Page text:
Needle match

RAB C Nesbitt creator Ian Pattison has a new play, Love and Death in Govan and Hyndland, running this week at Oran Mor’s A Play, A Pie and a Pint season, which begs the question, has Ian’s life changed since moving from Govan to the trendy west end? “Of course,” he answers, “roughing it for me these days means having no soya milk for my hedgerow fruit porridge sachets.”

And does he have any special memories of Govan? “I always recall my granny sitting watching the wrestling on Saturday afternoons with scissors in her hand. She’d be swearing at the evil tactics of Mick McManus while cutting patches out of her slippers to accommodate her bunions,” says Ian, whose play is also on at Edinburgh’s Traverse next week.

Homage to Catalonia

A TELLING remark from Glasgow writer Robert Florence who says: “Amazing stuff from the people of Catalonia. Reminds me of when people in Scotland were so passionate about independence they started a blog.”

Putting the boot in IRVINE Weavers held their annual meeting and dinner at the weekend when former MP Brian Donohoe recalled fellow Labour MP and Deputy Speaker Harold Walker once telling him that he was delivering leaflets at an election. It was shortly after a Tory canvasser had been too lazy to push the Tory leaflets right through the letterbox, so Harold would take them out and stuff them in his pocket.

Disaster struck when he arrived at one door and, looking round, realised that he had walked through the wet cement of a newly laid driveway. Harold quickly took a Tory leaflet out of his pocket, shoved it through the letterbox and made his escape.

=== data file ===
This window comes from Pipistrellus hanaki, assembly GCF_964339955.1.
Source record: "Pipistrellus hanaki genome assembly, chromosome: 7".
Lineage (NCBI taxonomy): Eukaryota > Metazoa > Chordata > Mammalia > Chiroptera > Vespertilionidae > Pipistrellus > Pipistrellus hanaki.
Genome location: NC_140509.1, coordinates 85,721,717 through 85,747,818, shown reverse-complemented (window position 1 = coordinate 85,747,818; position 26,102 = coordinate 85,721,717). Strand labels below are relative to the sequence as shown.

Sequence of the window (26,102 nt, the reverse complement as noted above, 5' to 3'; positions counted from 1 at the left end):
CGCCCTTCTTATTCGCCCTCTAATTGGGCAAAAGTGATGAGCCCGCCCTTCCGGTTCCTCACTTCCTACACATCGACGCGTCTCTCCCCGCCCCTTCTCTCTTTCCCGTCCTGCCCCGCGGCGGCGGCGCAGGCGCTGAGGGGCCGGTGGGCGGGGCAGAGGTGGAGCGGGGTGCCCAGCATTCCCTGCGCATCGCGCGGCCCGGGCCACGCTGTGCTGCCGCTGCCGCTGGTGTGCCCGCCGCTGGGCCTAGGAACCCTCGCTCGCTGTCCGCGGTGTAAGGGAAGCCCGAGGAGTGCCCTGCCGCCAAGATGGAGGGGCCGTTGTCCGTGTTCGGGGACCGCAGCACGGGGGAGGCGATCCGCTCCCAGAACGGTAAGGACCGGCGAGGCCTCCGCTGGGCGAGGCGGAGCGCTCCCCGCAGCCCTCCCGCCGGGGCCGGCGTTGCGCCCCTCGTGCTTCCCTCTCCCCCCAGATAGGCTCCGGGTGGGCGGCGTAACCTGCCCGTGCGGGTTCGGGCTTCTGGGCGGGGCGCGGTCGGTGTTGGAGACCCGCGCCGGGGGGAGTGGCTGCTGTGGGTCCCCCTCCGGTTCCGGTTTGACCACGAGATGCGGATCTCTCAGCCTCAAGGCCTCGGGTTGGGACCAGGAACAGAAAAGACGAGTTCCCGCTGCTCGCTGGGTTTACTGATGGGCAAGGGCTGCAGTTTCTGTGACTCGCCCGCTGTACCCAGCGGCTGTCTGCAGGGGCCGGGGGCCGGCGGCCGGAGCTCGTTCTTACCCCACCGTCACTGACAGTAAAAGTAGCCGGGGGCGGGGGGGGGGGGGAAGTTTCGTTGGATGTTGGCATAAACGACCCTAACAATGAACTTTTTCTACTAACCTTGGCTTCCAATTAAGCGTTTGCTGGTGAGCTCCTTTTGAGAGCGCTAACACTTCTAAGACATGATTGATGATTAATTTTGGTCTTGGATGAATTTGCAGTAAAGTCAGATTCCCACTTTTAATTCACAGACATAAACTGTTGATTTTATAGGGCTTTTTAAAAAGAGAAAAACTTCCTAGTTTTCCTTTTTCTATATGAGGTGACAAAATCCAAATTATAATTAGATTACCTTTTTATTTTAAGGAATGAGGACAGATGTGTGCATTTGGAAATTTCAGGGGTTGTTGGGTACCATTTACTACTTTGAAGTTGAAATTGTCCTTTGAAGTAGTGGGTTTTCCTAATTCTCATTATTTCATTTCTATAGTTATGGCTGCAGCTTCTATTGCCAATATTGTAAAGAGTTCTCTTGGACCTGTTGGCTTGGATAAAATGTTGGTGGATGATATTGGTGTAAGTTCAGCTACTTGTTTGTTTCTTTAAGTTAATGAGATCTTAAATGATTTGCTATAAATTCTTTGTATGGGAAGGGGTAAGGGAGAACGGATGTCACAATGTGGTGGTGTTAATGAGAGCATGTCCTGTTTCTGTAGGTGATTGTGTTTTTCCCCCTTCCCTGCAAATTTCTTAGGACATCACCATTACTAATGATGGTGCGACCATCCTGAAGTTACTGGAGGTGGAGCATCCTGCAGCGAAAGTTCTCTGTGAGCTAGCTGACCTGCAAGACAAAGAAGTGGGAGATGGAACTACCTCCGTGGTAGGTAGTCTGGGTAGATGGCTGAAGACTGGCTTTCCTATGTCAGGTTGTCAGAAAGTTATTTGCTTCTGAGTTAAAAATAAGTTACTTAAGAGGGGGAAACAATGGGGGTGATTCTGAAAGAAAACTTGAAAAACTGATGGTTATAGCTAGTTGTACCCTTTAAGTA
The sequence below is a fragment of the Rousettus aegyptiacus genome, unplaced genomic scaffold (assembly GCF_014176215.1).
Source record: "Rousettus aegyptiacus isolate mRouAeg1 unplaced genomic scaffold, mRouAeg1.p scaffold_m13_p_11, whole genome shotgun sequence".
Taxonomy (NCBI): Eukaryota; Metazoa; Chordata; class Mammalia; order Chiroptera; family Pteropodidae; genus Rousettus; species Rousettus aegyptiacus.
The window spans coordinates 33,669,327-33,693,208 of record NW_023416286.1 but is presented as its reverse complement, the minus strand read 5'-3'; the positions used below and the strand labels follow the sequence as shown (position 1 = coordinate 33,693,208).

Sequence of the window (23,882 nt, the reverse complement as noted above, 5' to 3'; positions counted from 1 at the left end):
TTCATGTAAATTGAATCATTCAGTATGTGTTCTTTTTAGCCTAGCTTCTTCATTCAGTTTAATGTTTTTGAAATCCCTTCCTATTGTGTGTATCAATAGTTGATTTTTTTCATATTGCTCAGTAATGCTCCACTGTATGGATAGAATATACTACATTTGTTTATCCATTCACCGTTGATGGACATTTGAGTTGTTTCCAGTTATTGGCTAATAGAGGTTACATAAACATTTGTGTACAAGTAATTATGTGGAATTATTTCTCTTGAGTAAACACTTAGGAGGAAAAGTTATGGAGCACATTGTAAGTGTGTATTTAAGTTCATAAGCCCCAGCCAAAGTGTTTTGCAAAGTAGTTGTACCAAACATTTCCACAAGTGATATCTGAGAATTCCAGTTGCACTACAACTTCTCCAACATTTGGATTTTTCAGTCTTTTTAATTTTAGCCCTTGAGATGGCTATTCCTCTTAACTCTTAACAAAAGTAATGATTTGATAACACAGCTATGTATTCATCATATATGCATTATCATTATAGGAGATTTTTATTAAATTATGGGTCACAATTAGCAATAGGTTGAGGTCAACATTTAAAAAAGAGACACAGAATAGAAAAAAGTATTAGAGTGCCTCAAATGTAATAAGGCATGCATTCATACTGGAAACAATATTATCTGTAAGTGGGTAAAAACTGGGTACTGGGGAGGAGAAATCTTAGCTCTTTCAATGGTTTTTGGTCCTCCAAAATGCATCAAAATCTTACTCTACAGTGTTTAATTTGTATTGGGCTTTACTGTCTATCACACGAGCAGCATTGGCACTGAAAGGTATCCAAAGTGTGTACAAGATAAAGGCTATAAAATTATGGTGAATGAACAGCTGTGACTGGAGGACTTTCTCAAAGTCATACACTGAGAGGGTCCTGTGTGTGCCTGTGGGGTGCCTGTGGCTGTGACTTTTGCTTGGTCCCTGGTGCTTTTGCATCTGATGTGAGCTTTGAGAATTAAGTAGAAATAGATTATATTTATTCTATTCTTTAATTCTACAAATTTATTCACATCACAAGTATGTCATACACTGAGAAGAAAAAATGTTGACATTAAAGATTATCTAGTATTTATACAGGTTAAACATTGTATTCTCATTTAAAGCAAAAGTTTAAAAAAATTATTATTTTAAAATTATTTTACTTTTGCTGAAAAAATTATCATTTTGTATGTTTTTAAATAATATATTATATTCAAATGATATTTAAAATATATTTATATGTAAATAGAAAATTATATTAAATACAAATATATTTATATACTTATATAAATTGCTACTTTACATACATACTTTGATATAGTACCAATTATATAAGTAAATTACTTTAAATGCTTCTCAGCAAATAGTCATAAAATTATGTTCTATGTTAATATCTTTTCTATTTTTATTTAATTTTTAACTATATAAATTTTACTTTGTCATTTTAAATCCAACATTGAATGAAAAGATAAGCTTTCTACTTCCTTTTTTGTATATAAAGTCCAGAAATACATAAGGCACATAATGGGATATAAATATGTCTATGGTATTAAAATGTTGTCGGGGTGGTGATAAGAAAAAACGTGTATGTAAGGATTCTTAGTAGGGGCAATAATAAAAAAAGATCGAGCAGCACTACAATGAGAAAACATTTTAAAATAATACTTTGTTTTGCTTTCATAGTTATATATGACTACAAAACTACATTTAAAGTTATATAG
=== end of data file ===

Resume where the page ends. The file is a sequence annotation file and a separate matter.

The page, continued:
Post script

POSTCARDS continued. Says Martin McGeehan: “At a Scout Camp in Northern Ireland, we had all written our postcards and a Patrol Leader was sent to the nearest pillar box about two miles away with them all. He returned some time late, still with the postcards, and explained to a puzzled Scoutmaster that on the pillar box it said, ‘Letters only’.”

Shout out

MORE on bringing up children as a Hyndland reader emails: “There are constant shouts of ‘Get off the Xbox’, ‘Turn your music down’, ‘Stop eating all the chocolates’. I’m telling you, my kids are such nags.”

Knees up

WE turn again to a reader in America to help explain to us the latest controversy with President Trump who is claiming that black football players should be sacked for kneeling during the National Anthem before games. Says our reader: “The reason he is so vehement is that he is jealous of people who can kneel and get back up again.”

Runs his mouth off

THOUSANDS took part in the Great Scottish Run around Glasgow city centre at the weekend. A Glasgow reader heard a regular in his local pub at the weekend pontificate: “I always tell folk that I ran a half-marathon. It sounds so much better than saying, ‘I dropped out knackered halfway through a marathon’.”

Check him out

GROWING old continued. A Yorkhill reader tells us: “I remember when I was a student, falling out with my then girlfriend and screaming at her, ‘I don’t know what you want from me!’ Thirty years later I find myself screaming the same remark to the machine in the supermarket’s self-checkout area.”